By British Council in Azerbaijan

08 October 2021 - 19:15

gullu huseyn cop 26 climasel destination zero
When I was a second-year student, I participated in a science conference about the over-consumption of our energy resources and its environmental consequences. I was so impressed and started out my project by doing research into sustainable energy consumption straight away.

Güllü Hüseyn, a young Azerbaijani engineer and the global winner of our #DestinationZero competition, shares her story about how she started researching and producing temperature-regulating panels to fight against the climate change.

Güllü is producing energy efficient, temperature-regulating wall and ceiling panels. Her Climasel panels are made from phase change material (PCM). On a hot day these panels absorb the heat in a room and decrease the temperature. They then release the heat at night, when the temperature drops. Air-conditioning is a major contributor to energy consumption. Güllü's panels reduce the use of energy consumption for air conditioning by 25%.

How I came up with the idea

When I was a second-year student, I participated in the science conference about the environmental issues, mainly our over-consumption of energy and its consequences. I was super impressed and started to do research into energy consumption and sustainable solutions. I found out that residential buildings are responsible for a major part of the energy consumption, especially due to the air-conditioning systems. I was so surprised by tthe results and focused all my energies on finding a solution.

Ultimately, I found out the heat storage capacity of the phase change material (PCM) and figured out that we can utilise it.

I knew that Elmar, a project manager at the Baku Higher Oil School, is already experienced and informed about the material, so I contacted him directly and we started this project together. We have since taken part in bootcamps, workshops, and studied the basic marketing and business strategies to support our project. Finally, we created a small working prototype and entered the startup "ecosystem" by participating in various national and international competitions.

Starting with the problem

A significant portion of our daily energy consumption is produced by the residential buildings, to provide thermal comfort for its many occupants. Energy that is consumed by the conventional air conditioning is increasing substantially around the globe. Several research papers demonstrate that residential and commercial buildings produce 32% of the total of the greenhouse gas emissions in the U.S. This is increased substantially when the emissions from electricity end-use are also included, e.g., heating, ventilation, and air conditioning; lighting; and appliances.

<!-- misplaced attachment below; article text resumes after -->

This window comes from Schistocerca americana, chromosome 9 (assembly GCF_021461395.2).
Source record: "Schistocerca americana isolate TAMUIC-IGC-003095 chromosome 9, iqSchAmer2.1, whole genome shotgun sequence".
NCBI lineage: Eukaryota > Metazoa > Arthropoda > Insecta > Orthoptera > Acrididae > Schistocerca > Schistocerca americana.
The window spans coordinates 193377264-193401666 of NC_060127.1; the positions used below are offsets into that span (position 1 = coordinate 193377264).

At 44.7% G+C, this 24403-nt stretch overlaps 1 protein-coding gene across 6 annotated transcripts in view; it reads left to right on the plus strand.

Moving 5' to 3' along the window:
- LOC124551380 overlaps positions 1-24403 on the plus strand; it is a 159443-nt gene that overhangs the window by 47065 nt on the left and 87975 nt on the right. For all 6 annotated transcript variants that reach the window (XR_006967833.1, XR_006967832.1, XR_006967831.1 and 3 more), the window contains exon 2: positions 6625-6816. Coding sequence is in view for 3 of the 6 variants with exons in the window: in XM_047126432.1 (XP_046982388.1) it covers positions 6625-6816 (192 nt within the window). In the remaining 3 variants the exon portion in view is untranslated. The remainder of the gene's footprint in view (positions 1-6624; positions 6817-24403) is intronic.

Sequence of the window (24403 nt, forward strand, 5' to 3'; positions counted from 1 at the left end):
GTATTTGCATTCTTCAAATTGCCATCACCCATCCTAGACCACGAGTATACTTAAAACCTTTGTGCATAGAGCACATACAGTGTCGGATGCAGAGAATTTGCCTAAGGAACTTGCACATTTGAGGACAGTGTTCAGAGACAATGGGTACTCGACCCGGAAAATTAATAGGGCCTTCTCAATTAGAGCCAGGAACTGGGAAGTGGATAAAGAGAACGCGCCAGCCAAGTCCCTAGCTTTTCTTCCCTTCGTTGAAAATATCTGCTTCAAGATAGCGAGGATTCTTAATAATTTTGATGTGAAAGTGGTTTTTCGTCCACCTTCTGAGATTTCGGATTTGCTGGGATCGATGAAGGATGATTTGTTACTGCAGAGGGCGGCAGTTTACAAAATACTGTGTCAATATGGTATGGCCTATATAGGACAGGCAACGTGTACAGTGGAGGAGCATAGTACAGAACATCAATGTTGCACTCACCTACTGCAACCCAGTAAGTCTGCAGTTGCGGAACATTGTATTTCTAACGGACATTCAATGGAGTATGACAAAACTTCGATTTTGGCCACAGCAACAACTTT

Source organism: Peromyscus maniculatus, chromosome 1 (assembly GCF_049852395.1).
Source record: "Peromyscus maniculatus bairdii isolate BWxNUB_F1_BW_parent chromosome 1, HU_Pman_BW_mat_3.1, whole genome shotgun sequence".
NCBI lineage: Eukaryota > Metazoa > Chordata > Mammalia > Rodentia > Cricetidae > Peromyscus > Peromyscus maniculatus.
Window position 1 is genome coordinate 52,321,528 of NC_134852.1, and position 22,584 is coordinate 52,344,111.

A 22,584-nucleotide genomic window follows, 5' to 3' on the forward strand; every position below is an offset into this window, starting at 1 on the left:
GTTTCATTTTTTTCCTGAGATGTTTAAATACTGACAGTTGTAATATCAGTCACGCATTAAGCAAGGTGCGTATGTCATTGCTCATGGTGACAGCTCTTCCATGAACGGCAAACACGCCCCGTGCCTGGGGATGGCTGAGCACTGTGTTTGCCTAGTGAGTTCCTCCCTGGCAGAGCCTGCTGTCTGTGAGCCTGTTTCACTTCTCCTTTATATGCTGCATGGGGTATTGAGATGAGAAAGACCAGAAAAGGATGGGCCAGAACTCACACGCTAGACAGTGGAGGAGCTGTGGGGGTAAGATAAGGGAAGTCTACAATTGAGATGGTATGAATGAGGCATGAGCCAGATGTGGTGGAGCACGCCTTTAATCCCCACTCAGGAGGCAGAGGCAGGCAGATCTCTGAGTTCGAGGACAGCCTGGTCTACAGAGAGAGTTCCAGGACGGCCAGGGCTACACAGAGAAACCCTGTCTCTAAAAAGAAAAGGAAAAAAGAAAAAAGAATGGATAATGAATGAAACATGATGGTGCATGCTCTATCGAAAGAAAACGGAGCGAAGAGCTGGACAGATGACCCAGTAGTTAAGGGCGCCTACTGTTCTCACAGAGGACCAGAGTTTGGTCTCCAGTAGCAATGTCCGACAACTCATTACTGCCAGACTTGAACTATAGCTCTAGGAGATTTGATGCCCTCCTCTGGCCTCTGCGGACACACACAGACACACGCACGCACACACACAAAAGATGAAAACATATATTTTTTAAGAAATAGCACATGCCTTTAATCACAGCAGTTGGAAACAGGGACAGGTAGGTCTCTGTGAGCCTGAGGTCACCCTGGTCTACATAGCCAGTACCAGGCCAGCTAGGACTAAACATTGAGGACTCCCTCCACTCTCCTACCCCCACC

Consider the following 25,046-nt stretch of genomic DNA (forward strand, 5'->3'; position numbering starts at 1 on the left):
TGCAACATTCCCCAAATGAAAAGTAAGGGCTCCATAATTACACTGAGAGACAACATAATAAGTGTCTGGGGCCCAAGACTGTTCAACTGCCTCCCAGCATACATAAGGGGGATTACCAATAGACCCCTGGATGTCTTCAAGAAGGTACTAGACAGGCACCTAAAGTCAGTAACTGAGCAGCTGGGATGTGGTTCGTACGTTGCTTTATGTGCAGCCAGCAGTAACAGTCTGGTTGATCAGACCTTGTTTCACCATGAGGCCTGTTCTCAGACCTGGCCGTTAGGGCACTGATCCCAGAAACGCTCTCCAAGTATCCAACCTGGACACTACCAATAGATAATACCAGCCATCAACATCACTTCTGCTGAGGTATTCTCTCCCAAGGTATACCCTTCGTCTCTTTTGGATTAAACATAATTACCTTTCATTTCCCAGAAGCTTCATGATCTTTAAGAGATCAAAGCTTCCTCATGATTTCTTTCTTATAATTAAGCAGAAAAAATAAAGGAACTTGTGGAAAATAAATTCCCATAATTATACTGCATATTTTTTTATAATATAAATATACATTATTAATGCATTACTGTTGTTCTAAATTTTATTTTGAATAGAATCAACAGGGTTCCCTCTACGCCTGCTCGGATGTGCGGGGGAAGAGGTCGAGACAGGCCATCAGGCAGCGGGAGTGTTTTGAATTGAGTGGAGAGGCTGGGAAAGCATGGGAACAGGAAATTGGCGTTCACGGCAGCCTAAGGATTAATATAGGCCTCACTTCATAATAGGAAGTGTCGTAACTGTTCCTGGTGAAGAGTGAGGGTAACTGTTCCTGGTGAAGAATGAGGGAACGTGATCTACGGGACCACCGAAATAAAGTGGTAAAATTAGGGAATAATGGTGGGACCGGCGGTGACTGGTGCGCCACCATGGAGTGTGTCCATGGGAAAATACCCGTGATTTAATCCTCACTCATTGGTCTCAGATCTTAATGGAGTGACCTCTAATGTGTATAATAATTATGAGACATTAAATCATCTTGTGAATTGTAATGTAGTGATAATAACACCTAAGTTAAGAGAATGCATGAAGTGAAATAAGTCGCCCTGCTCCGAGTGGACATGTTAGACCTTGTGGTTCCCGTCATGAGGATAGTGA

My solution

Our product minimises the demand for cooling energy, and shifts the peak-time cooling load to off-peak time, without compromising the comfortable conditions indoors. By using the Climasel panels, the building is protected from the excess heat in warm climates, and reduces the heat escaping the buildings in cold climates. Implementation of this project will decrease the overall energy consumption by the commercial and residential buildings, and the CO2 emissions overall.

How it works

My business offers energy-efficient panels for the interior of the residential and office buildings. We use the chemical substance – phase change material (PCM), which regulates room temperature. In the summer, on a hot day, PCM in the Climasel panel melts and absorbs the heat from within the room. At night, when temperature drops, PCM inside the panels solidifies and releases the heat that was already absorbed in the daytime. This process can be replicated day-in, day-out. Temperature values at which the panels absorb and release the heat can be modified, based on the amount of chemical used, and the climate conditions outside. Besides, as we use the microencapsulated PCM, no leakage will occur while it is melting. The Climasel panels can prevent buildings and customers from using traditional air-conditioners for at least 5-6 hours per a day. Thus, the electricity consumption and the expenses of running air conditioners are reduced by about 25%.

About my team

I am a final-year Chemical Engineering student at Baku Higher Oil School (BHOS). Currently, I am also a process-analyzing intern at the SOCAR Polymer. I was also a Young European Ambassador in EU Eastern Partnership for two years. Additionally, I have four small scientific publications about CO2 capturing, biofuel, and other environmental topics. My teammate is Elmar Asgarzada, a project manager at the Baku Higher Oil School Innovation and Research Center.

Photo credit (c) EU Neighbours East

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